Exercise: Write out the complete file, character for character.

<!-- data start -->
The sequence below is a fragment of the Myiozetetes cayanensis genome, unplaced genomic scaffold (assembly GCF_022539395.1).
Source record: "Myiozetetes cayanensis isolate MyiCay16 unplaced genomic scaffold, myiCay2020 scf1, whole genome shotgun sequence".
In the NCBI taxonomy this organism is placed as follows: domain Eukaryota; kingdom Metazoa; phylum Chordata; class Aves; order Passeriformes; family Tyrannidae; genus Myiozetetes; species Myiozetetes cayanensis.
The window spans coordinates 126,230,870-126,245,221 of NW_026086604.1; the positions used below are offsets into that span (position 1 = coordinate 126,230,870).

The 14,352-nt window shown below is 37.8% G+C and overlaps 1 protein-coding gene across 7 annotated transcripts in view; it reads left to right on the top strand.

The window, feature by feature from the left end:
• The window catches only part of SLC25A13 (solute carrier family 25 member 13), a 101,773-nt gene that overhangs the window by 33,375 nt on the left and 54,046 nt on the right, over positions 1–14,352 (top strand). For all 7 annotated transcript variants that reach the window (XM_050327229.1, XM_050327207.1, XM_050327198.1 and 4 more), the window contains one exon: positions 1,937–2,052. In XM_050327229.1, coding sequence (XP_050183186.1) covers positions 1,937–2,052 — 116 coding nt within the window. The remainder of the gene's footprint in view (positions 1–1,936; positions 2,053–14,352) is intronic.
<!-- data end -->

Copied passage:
The sequence below is a fragment of the Myiozetetes cayanensis genome, unplaced genomic scaffold (assembly GCF_022539395.1).
Source record: "Myiozetetes cayanensis isolate MyiCay16 unplaced genomic scaffold, myiCay2020 scf1, whole genome shotgun sequence".
In the NCBI taxonomy this organism is placed as follows: domain Eukaryota; kingdom Metazoa; phylum Chordata; class Aves; order Passeriformes; family Tyrannidae; genus Myiozetetes; species Myiozetetes cayanensis.
The window spans coordinates 126,230,870-126,245,221 of NW_026086604.1; the positions used below are offsets into that span (position 1 = coordinate 126,230,870).

The 14,352-nt window shown below is 37.8% G+C and overlaps 1 protein-coding gene across 7 annotated transcripts in view; it reads left to right on the top strand.

The window, feature by feature from the left end:
• The window catches only part of SLC25A13 (solute carrier family 25 member 13), a 101,773-nt gene that overhangs the window by 33,375 nt on the left and 54,046 nt on the right, over positions 1–14,352 (top strand). For all 7 annotated transcript variants that reach the window (XM_050327229.1, XM_050327207.1, XM_050327198.1 and 4 more), the window contains one exon: positions 1,937–2,052. In XM_050327229.1, coding sequence (XP_050183186.1) covers positions 1,937–2,052 — 116 coding nt within the window. The remainder of the gene's footprint in view (positions 1–1,936; positions 2,053–14,352) is intronic.